None of the prior art devices has been completely successful because of the lack of one or more of the requirements met by the present invention, namely:
1. inherent stability, that is, the tendency to resist the rapid angular motions around all three possible axes that plague hand-held shooting, and slow them down to the point that the human body can effectively deal with without introducing new ones;
2. perfect floatation and isolation, that is, relieving the cameraman of the necessity of exert force to support the camera, thus preserving the delicacy of touch required for fine control of the camera's motions and decoupling the camera from the cameraman's motions; and
3. minimum increased weight, that is, eliminating the need for balancing counterweights, particularly in the case of the heavier 35 mm motion picture camera and video cameras.
In U.S. Patent application Ser. No. 506,326, filed by the assignee of the present application, is disclosed a solution to the above given difficulties.
One disadvantage noted in the function of the support arms of Ser. No. 506,326 was the possibility of the forearm acting out of synchronism with the rear arm since the device could operate only in one plane. It was possible for the forearm parallelogram to close while the upper arm was not yet closed. This severely restricted the range of operation. If it was attempted to raise the camera in a position close to the operator's body, it was found that there was an arc in which the arms could not function. It was then necessary to first push the camera forwardly as it was raised and then to pull the camera rearwardly.
Additionally, it was found that the weight was exactly in equilibrium with the upward force of the arms in only one position within the range of operation.
Accordingly, it is a general object of the present invention to provide an improved support for a weight such as a portable camera.
It is another object of the present invention to provide a support for a portable camera carried by an ambulatory cameraman which exactly compensates for the weight of the camera throughout its entire range.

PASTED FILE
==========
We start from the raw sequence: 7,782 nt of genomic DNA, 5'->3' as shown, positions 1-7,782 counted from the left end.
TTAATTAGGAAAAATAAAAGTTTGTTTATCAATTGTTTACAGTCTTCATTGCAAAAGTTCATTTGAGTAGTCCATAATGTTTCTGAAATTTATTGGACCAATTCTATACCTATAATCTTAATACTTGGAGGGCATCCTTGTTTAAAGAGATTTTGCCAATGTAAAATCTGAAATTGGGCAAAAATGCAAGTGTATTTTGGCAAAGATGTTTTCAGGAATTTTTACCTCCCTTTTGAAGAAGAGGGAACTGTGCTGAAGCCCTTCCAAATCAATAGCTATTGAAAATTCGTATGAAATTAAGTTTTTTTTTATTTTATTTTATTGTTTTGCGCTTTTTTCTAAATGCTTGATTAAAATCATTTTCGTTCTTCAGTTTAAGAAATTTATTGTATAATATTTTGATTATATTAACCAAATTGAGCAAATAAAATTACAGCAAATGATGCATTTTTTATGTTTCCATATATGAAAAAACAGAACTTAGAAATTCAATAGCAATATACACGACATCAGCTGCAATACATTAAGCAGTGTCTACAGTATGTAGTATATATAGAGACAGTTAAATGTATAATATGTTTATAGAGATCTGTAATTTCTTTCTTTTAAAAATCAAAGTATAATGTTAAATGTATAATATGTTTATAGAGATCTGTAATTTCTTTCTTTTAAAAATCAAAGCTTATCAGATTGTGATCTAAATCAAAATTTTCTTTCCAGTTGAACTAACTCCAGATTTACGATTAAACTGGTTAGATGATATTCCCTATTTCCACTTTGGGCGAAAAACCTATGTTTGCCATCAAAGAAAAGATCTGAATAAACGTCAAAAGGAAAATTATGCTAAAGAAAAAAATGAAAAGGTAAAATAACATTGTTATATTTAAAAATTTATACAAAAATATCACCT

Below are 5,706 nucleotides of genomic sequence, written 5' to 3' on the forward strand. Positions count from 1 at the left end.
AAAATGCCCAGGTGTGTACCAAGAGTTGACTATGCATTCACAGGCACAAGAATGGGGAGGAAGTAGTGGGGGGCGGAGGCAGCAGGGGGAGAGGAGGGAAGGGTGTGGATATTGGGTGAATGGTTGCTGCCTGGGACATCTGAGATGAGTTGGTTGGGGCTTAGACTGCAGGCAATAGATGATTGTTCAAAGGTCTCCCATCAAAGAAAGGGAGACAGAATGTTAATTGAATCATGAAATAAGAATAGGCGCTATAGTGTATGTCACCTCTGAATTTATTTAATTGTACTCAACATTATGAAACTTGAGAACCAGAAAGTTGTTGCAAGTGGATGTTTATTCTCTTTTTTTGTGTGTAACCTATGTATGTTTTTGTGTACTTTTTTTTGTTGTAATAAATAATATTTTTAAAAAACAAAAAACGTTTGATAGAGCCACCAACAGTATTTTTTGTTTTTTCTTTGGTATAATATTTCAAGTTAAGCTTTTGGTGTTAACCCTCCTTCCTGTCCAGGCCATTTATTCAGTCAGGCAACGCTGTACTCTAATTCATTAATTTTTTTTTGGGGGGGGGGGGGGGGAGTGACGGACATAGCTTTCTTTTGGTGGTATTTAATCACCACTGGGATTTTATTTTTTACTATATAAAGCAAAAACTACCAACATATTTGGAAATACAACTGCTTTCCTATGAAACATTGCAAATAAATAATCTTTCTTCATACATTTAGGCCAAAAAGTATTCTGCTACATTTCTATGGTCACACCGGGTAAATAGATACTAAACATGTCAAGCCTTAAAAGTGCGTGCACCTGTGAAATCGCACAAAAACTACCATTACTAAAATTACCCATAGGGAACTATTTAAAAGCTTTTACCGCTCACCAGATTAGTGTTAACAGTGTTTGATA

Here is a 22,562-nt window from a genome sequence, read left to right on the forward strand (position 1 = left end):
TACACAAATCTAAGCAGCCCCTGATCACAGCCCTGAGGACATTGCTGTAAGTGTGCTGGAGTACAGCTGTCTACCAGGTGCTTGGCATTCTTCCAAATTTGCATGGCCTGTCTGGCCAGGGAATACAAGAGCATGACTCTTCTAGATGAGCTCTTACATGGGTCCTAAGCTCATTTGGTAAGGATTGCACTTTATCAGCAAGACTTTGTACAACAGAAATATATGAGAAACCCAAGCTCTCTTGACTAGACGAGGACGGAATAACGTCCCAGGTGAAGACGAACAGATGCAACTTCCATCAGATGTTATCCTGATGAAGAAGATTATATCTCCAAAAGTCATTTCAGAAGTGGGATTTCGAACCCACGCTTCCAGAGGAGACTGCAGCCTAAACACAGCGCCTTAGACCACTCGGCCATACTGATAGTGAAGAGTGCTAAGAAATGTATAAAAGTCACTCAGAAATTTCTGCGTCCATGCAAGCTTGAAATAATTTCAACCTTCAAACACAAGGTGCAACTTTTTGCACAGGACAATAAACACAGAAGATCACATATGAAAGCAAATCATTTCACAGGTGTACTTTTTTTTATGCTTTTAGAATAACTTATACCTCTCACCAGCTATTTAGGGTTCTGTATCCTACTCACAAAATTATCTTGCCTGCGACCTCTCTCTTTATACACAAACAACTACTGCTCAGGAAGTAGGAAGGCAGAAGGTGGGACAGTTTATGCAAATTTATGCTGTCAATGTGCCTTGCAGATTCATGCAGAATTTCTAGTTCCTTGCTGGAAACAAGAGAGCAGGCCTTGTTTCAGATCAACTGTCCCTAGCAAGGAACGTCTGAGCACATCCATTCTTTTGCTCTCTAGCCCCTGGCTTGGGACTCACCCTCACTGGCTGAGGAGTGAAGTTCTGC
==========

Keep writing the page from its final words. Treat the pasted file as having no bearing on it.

It is still another object of the present invention to provide a support for a portable camera that is rugged in construction, inexpensive to manufacture and trouble free when in use.
It is still another object of the present invention to provide a support for a portable camera which works equally well with motion picture cameras and television cameras.
It is also an object of the present invention to provide a support for a portable camera which decouples the camera from the motion of the means which the support is mounted on.
It is another object of the present invention to provide for the constant force throughout the entire operating range of the spring arm through a virtually friction-free structure.
In keeping with the principles of the present invention, the objects are accomplished with a unique support apparatus for a weight such as a portable camera comprising the unique combination of at least a pair of pivotably and rotatably interconnected arms, one end of which is pivotably and rotatably supported by a mounting means and the other end of which is arranged and configured to support a camera, and a spring means provided on each arm of the support apparatus to compensate for the weight applied to the end of each arm. In this manner the support arms and the pivotal and rotatable connections permit free floating of the camera and act to isolate the camera itself from the movements of the mounting means thereby preventing unwanted movement caused by the motion of the mounting means.